I know many of you are curious to learn about SI belts. They can be a powerful tool in recovery, and are really helpful for a lot of people.
In my post Let’s talk about SI belts, I share some tips and tricks about the belts, as well as answer some frequently asked questions. Although the belts aren’t necessarily right for everyone (for example, I personally didn’t find them helpful), I’ve heard so many positive stories that I do think they’re worth a try for anyone with SI issues.
However, I just came across a super interesting study that looked into the biological effects that wearing a belt can have.
I thought you guys might find it helpful to learn more of the science behind why the belt seems to help some people, and not others.
In this study, researchers used a detailed computer model, using all that’s currently known about the sacroiliac joint’s movement, to examine the effects of compression with an SI belt.
They identified two main reasons why people may find the SI belts helpful:
Altering Joint Movement:
First, the study authors found that when the belt was applied, it changed the way the SI joint was able to move. The belt increased motion in the sagittal plane– in other words, the joint was able to move more in a “front-to-back” direction.
However, the belt actually lessened the joint’s ability to move in the transverse plane– in other words, it wasn’t able to move as much in a side-to-side direction.
This makes sense, of course, when you think about how the joint compresses the joint inwards towards the body, in a side to side direction. It literally squeezes the joints in from the side:
The researchers found that the result of this compression was to relieve pressure on several of the major SI joint ligaments, including the:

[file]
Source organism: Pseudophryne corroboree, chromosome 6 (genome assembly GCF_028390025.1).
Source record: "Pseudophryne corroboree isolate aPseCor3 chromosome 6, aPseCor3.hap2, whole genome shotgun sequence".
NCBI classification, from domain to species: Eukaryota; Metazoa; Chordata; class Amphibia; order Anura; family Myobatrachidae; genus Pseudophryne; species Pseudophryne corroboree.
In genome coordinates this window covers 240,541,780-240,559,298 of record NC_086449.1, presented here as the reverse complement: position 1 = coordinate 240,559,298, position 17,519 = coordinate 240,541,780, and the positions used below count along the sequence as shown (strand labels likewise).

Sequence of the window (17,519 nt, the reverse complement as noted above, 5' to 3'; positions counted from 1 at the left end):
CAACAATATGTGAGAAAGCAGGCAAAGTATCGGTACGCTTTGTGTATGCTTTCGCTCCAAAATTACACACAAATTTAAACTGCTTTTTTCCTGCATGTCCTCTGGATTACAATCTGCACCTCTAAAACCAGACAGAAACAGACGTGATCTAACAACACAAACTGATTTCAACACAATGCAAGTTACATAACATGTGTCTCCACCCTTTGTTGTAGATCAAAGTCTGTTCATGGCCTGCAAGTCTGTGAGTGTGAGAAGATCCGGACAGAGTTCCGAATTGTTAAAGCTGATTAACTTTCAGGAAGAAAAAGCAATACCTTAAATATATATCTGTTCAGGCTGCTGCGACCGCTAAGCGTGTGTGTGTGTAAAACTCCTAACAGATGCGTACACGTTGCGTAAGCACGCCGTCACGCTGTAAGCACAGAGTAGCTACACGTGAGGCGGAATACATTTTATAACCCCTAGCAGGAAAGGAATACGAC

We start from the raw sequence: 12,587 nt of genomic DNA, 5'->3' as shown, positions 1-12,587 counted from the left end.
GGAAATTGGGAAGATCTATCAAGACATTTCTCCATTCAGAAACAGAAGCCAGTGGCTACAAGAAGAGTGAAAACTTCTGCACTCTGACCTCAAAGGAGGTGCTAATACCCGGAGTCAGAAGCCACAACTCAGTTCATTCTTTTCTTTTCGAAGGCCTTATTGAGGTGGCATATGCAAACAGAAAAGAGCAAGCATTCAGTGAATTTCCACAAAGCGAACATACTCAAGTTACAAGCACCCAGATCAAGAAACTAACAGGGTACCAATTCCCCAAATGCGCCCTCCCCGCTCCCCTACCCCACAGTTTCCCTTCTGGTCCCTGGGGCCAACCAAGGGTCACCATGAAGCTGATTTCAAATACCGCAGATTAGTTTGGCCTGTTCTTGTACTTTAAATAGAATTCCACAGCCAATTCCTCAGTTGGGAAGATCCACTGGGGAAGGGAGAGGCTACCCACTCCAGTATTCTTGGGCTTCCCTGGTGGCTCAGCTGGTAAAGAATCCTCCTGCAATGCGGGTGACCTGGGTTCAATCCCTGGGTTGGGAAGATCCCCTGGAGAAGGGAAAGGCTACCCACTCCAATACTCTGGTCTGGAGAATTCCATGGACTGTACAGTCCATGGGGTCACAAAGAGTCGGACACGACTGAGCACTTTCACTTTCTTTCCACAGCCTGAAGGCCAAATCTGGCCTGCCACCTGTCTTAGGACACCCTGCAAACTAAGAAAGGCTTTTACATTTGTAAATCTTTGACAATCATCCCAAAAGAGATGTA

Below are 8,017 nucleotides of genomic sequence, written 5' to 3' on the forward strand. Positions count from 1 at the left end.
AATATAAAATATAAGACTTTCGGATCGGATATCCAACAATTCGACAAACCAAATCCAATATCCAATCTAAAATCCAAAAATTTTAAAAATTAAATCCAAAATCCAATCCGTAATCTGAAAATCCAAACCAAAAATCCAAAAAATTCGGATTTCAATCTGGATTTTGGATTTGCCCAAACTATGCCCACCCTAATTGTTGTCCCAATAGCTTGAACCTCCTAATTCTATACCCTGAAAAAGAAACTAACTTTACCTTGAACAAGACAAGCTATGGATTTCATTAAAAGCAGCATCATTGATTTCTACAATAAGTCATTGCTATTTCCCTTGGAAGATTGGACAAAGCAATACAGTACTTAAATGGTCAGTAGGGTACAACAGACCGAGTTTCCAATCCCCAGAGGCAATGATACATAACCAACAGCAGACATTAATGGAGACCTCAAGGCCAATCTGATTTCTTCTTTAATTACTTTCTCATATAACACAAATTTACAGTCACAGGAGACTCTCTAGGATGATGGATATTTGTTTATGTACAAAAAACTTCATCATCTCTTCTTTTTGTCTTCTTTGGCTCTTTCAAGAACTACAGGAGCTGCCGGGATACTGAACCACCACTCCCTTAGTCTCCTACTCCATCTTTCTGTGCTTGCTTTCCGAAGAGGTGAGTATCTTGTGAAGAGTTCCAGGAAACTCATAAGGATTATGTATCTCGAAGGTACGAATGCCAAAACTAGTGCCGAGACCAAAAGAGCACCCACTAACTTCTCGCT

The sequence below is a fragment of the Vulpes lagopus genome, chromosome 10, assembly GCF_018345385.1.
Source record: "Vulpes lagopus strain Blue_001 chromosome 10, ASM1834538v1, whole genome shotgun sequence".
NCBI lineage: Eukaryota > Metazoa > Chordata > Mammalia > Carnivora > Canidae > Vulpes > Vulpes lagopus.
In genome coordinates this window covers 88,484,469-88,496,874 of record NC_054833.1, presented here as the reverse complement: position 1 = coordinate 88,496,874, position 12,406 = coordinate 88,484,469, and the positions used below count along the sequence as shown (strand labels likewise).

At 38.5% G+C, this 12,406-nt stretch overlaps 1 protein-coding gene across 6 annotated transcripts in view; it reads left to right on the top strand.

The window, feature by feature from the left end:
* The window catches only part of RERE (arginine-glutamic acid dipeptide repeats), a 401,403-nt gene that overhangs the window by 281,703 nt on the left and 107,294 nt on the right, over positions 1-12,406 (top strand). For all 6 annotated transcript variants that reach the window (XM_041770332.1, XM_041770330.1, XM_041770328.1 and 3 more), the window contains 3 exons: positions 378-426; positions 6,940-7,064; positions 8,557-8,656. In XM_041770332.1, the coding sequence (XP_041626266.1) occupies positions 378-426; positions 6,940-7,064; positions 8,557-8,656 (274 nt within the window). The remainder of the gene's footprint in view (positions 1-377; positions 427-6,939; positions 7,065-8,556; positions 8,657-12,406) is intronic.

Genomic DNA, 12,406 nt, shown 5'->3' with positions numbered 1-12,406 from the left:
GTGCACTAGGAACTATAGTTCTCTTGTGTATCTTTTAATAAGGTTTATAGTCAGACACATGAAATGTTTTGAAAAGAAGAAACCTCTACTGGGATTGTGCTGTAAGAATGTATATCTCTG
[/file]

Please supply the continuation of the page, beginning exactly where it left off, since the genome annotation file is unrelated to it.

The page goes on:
- and interosseous ligaments
The study authors also conclude that the SI belts might also be helping in a second way, which is by improving the neurological feedback mechanisms that help to support the joint.
What does this mean?
Ligaments don’t only support the joint in a passive way. They aren’t simply these “cables” that connect one bone to the next.
Instead, they contain special receptors that help tell your nervous system where your body is in space, and what’s going on with the joint.
These receptors can tell your nervous system to contract the muscles around the joint, if they sense it’s unstable or that something may be wrong. Under normal circumstances, we don’t perceive our muscles and nervous system working this way– it’s happening underneath our conscious awareness.
However, when your ligaments have been injured, the communication between the rest of the nervous system and receptors can also become disrupted.
That means our nervous system is no longer receiving these feedback messages, and our muscles are not activating to stabilize the joint in the same way. This is part of why low back pain in general can become chronic, even after our initial injury should have “healed”– it’s because that neurological feedback that’s supposed to help us has been disrupted.
The study authors conclude that wearing the belt can actually help to turn these neurological mechanisms back on– a process that I think is pretty cool!
This study outlines both of the main reasons why an SI belt can help some people– and not others.
As you guys know from my last post, some people love the SI belt, while others don’t seem to get any relief from it at all (for example, I hated it!).
This study provided a really good explanation for the different responses people get:
- The belt restricted movement in one direction (side-to-side) but increased it, front to back. This change could be exactly what some people need, depending on which form of misalignment they have, while for others, it’s the complete wrong thing.
- The belt also altered muscular activity, changing the patterns of which muscles may be active, and which may be underactive. For some people this may be a beneficial change, depending on whats going on. However, for me, I strongly believe this is exactly the feeling I hated!
- The belt increased activity of the stabilizing neuroreceptors, which can help turn those automatic stabilizing mechanisms back on.
So… I just thought this was cool!
This was definitely one of my longer posts… it’s been a while since my last science class, so my brain really wanted to delve into this today. 🙂
And of course, if you want to check out the full study, you can find it here:
Sichting F, Rossol J, Soisson O, Klima S, Milani T, Hammer N. Pelvic belt effects on sacroiliac joint ligaments: a computational approach to understand therapeutic effects of pelvic belts. Pain Physician. 2014 Jan-Feb;17(1):43-51. PMID: 24452644.
SI belt photo: DonJoy
LIgament photo: Gray’s Anatomy/Wikpedia